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Ursuline College professor awarded grant to teach the Anisfield-Wolf Book Awards canon on racism and injustice

November 02, 2018

Ursuline College has been awarded a grant from the Modern Language Association (MLA) for a professor to develop an English course based on the spirit, literature, and activities of Cleveland’s Anisfield-Wolf Book Awards.

“This new course will help Ursuline College students see connections between literature and the problems and triumphs in the history of Cleveland,” said Assistant Professor Katharine Trostel, PhD.

Trostel was one of five grant winners from among more than 80 professors nationwide who applied for the MLA’s humanities innovation course development grant. “I am thrilled to have received this award from the MLA. It will enable students to connect with the local community, the study of inequality and the legacy of award founder Edith Anisfield Wolf.”

The Anisfield-Wolf Book Awards is the only juried prize in the nation for books that confront racism and celebrate diversity. Rooted in the idea that literature is a vehicle for social justice, the award brings renowned authors and scholars to the city to explore globally and locally important themes such as race and identity.

Before applying for the grant, Trostel met with Anisfield-Wolf Book Awards Manager Karen R. Long and attended a seminar Long hosted for Northeast Ohio professors. “It was clear that the Cleveland Foundation, which administers the Anisfield-Wolf Book Awards, wants to promote learning on campus,” Trostel said.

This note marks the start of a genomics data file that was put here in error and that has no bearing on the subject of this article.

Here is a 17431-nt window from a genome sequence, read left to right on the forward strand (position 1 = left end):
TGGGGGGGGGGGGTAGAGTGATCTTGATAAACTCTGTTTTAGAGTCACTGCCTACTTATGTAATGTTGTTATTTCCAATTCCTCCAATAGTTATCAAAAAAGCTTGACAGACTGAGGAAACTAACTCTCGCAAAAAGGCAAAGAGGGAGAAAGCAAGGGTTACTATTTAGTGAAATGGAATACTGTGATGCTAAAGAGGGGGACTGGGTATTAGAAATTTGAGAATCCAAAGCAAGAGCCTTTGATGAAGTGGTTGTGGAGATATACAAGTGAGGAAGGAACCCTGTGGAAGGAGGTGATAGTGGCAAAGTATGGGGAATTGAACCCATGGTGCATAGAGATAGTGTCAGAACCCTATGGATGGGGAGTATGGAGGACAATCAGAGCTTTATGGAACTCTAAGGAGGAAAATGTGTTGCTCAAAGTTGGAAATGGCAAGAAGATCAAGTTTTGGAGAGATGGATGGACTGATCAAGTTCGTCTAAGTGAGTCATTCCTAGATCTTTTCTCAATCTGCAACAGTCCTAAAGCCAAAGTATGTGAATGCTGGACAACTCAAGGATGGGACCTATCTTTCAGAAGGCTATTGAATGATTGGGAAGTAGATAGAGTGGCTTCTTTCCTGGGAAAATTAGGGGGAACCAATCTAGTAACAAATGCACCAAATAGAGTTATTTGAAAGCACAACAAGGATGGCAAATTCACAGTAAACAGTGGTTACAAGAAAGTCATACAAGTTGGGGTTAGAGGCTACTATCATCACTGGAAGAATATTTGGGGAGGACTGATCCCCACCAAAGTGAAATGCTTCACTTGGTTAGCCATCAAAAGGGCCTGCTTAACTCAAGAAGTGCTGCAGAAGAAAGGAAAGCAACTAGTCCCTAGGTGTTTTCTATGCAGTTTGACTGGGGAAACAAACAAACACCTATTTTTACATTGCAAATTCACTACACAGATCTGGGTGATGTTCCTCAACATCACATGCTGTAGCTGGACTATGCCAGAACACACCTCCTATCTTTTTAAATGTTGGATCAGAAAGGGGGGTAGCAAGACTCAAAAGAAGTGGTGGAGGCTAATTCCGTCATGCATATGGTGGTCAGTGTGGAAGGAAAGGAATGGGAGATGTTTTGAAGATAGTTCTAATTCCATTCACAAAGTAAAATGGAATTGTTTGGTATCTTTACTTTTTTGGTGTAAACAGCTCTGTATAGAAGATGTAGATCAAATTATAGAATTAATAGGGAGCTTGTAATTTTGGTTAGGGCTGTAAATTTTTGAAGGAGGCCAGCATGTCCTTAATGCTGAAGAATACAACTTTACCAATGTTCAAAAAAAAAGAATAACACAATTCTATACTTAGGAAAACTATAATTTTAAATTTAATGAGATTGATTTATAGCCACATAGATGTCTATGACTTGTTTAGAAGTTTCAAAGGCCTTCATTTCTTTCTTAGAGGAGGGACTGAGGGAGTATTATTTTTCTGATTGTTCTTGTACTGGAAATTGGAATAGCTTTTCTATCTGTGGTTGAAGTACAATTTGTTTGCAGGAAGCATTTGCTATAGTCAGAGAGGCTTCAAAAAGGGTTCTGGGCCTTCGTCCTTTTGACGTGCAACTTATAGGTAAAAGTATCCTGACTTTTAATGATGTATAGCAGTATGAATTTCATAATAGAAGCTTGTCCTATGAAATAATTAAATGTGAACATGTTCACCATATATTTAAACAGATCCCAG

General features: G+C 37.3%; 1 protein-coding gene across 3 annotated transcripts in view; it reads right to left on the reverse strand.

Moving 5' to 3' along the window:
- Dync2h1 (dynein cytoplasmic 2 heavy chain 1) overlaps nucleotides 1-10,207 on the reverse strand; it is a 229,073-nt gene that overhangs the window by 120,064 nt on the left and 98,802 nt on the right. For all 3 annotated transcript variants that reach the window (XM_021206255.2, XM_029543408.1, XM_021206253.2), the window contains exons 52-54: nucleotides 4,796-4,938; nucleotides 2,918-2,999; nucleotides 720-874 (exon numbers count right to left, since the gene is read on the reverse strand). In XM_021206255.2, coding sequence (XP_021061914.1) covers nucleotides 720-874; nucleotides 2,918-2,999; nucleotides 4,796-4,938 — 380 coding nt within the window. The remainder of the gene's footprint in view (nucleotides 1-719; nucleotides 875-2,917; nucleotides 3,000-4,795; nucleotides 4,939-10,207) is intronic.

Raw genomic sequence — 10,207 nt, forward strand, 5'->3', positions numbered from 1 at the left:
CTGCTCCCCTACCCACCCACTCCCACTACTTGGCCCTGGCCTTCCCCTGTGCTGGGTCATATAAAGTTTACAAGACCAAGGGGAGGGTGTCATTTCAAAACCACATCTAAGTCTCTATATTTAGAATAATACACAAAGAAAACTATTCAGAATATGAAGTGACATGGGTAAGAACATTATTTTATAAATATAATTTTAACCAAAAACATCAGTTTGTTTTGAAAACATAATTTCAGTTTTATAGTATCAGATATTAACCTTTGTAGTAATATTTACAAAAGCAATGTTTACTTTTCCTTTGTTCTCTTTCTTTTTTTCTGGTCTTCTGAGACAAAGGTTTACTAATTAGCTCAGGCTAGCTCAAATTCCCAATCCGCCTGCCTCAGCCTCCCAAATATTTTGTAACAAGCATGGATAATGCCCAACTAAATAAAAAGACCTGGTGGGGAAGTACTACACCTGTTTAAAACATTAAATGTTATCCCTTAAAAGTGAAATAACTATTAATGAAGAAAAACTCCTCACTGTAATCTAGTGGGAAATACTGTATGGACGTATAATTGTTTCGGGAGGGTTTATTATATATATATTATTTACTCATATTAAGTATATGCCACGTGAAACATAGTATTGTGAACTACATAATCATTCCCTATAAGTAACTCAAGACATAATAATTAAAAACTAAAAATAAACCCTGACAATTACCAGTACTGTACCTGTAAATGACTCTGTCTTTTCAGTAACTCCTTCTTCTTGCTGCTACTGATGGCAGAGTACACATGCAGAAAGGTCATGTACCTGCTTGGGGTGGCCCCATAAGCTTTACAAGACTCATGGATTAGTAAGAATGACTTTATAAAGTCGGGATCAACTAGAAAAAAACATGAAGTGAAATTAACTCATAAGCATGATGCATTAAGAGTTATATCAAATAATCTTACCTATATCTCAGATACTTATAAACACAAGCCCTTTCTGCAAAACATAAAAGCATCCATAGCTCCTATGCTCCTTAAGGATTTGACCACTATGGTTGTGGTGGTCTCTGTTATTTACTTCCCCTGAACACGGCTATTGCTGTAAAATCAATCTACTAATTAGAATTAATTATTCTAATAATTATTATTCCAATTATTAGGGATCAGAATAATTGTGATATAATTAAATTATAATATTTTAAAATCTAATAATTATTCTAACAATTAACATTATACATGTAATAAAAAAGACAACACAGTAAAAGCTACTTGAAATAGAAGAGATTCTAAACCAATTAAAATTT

“This is a historic threshold for us,” said Long, ”and we reached it because Professor Trostel devised an innovative way to take a local asset – the Anisfield-Wolf canon – and turn it into a tool for students trying to understand the predicament of racial segregation here,” Long said. “This is a first in attracting outside funding into the college classroom to explore Anisfield-Wolf literature.”

Trostel titled her course-development project “From Rustbelt to Revival: Exploring the legacy of segregation, inequality, and social justice in Cleveland through the lens of the Anisfield-Wolf canon.”

“In a rustbelt city like Cleveland, a city of neighborhoods marred by a history of segregation and uneven decline, these themes are of special significance,” she said.

In the new course – which Trostel will develop during spring 2019 semester and teach for the first time in fall 2019 semester – students will read Anisfield-Wolf-recognized books, meet the authors who come to Cleveland for the annual awards ceremony, and enliven and contemporize the works through the digital humanities. This will involve using digital mapping platforms to analyze and contextualize the literature and creating a public-facing digital exhibit.

The goals of Trostel’s course align with the mission of Ursuline College, which is committed to social justice, and with the goals of the MLA grant, to “build enrollments and revitalize student interest in the humanities.” 

In announcing the grant, MLA Executive Director Paula M. Krebs wrote to Trostel, “The selection committee was impressed by your project’s innovative and collaborative nature and its potential to positively impact interest in the humanities.”





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